Back for the Saturday afternoon Singalong!

We know little about Mr Boom’s origins other than he seems to have emerged one day from a crater on the Moon, but with Andy we know more, in particular that he comes from Wick, and that he is an accomplished musician, playing with various bands over the years.

He is renowned as a session drummer and is proud to have learned the basic drum rudiments with Wick Pipe Band at the age of fourteen and to have played in various Caithness dance bands (including Eileen and the Talismen) during the 1960s.

When Andy was 16 he won the North of Scotland song writing competition and has continued to write songs and perform as a folk/blues singer guitarist ever since. On ‘The A9 to Wick’ (a parody of Bobby Troup’s ‘Route 66’ written in 1946) he plays blues guitar and harmonica in a foot-stomping tribute to the road that ‘goes from Stirling to Sinclair Bay, More than two hundred miles all the way.’

For Andy himself, there is a family connection, as his late father, William Munro, was the roads civil engineer for the upgrading of the Causeymire road from Latheron to Georgemas Junction in the 1960s and Andy says that he is sure that his father would be pleased to know that this route was re-designated in recent years as the A9.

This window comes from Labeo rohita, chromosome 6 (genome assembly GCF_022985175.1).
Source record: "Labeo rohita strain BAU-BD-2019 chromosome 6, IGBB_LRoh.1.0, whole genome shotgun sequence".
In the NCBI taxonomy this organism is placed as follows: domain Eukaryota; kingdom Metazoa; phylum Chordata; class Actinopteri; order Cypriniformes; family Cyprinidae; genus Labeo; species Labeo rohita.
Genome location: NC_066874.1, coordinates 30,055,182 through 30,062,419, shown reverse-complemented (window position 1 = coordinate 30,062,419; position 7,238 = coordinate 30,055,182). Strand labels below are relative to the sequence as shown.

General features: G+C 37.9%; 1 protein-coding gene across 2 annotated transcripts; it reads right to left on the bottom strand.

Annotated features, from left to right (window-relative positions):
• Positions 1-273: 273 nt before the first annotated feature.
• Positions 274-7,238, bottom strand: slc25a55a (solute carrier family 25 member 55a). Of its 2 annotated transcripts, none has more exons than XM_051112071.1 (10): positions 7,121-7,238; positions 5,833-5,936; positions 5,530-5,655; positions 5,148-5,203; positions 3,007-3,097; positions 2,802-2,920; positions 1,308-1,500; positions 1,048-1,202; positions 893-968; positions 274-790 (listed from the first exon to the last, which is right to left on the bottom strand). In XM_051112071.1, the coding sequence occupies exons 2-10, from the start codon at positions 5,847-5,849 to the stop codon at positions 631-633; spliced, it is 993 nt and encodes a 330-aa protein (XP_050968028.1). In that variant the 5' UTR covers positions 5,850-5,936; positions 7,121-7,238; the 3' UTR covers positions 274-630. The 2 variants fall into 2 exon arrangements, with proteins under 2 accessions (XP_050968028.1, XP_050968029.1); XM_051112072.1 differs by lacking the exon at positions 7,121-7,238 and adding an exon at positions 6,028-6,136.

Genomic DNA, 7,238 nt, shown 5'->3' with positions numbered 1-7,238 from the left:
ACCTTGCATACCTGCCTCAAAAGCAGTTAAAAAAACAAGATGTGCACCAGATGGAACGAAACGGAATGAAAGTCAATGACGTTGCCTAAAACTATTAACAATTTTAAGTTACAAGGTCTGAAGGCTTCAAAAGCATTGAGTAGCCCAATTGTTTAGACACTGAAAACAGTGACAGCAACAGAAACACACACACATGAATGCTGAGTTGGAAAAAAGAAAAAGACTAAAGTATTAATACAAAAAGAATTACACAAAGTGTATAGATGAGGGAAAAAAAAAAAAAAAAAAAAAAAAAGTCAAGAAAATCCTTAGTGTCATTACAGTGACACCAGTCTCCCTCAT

Come to the Festival

Mr Boom’s new CD is special in two ways. First of all, he’s brought it out especially for the Festival, and is indeed calls it ‘Come to the Festival’.
And secondly, he features a particularly close friend – Andy Munro. It is true to say that the two could be termed inseparable. Wherever Mr Boom goes, Andy is there.

We have a copy of the lyrics of the songs on the new CD, which you can download.  The file is quite large, so it may take 20 seconds or so for the download to be completed. CLICK HERE FOR A COPY OF THE LYRICS

come-to-the-festival The new CD includes songs written Andy, and some written by Orkney Science Festival director Howie Firth. Andy’s daughter Flora accompanies him on one of these songs – about one of Scotland’s greatest scientists, James Clerk Maxwell.

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